Representatives for the Fund for the City of New York said they were a private non-profit and not subject to public records law. Notice said he felt the WHLDC had no obligation to release its records.
Notice said that by the end of the year the WHLDC will have completed its transition to a 501 (c)3 nonprofit to be called the West Harlem Development Corporation. The new board will consist of Notice, former Community 9 chair Patricia Jones and current WHLDC board member Cecil Corbin-Mark. Elected officials will hold three spots on the board and Community Board 9 will have two seats along with other board members.
Once the board is reconstituted, they will hold public meetings and develop a process for applying for and distributing grants will be in place, said Notice. The group is also in the final phases of negotiating an up to 10-year lease on a property within Community Board 9 and has also hired a company to vet executive director candidates.
"I know the community is concerned but we want to make sure it is set up right and that the infrastructure is in place," Notice said in an interview. "It's not like we are sitting around."
This summer, the WHLDC gave $300,000 to the Department of Youth and Community Development, a city agency, to fund 200 summer jobs for kids in Community Board 9 through the Summer Youth Employment Program.
DYCD recently requested $1 million per year from the WHLDC for seven years to run after school programming, but Notice said the group is not interested in funding that proposal.
Funding the summer jobs program was "the right thing to do," said Notice. The board felt comfortable funding the request because the jobs program is well-established.
Morgan said the disbursement was illegal because the group has not been "configured into a final legal entity legally authorized to disburse these funds."
Larry English, former chair of Community Board 9, said he did not receive any notification that the WHLDC would be disbursing money. To distribute funds without notifying the public by issuing a request for proposals is "highly inappropriate," said English.
"Who would question giving youth jobs, but the intent is to give the community an opportunity to decide how to use those funds, not allow a few individuals and politicians to make those decisions," said English.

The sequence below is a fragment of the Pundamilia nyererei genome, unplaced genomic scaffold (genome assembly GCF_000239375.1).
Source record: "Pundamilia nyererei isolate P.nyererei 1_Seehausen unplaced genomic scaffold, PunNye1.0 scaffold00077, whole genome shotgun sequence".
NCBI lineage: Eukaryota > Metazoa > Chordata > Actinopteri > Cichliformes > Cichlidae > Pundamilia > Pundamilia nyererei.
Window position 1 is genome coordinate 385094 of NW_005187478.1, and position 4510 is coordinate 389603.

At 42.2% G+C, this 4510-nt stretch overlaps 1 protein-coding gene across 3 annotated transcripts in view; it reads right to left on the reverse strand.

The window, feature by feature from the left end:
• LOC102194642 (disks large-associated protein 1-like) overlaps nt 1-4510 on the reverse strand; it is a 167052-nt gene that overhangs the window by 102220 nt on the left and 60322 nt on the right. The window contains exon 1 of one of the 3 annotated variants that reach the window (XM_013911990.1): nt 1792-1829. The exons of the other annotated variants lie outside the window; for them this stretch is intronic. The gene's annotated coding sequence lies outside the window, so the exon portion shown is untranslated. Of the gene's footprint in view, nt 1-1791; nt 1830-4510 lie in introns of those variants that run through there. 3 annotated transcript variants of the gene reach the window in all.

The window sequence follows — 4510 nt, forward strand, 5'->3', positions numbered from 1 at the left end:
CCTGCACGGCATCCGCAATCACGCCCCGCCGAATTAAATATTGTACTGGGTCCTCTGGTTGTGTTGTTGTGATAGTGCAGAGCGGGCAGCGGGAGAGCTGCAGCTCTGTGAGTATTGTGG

By not having any public meetings, the group is violating open public meeting laws, said Morgan. By not having a transparent process for handing out funds, the group is violating the public's trust, he added.
The public also has no way of knowing if the board members are qualified to handle the financial, development or construction management issues that the WHLDC is going to face, Morgan said.
"We need to get some reasonable managers in there to allocate this money appropriately or you will have city agencies saying we have a budget shortfall, let us manage it," said Morgan.
Wright said there is no "malfeasance" at the agency. "These are good community people trying to do the right thing," said Wright.
But he also added that he was not in favor of the idea of the group using the money to fund city programs.
"I am not aware of that. Hell no! Mike Bloomberg doesn't need any more of our money," said Wright.
Columbia University spokeswoman Victoria Benitez said the university was unwilling to "comment on a candidate’s platform," but noted that the "development corporation is legally and operationally independent of the university."
However, Columbia has assisted the WHLDC upon request, she said.
"Columbia has been and remains committed to fulfilling its obligations under the CBA so that West Harlem continues to benefit from the University’s long-term investment in our local community," Benitez said in a statement.
But after years of inaction, Morgan said something must be done now.
"Enough is enough. I would like to see them stop spending money and have an independent evaluation," Morgan said. 'It can't be done with elected officials in the room."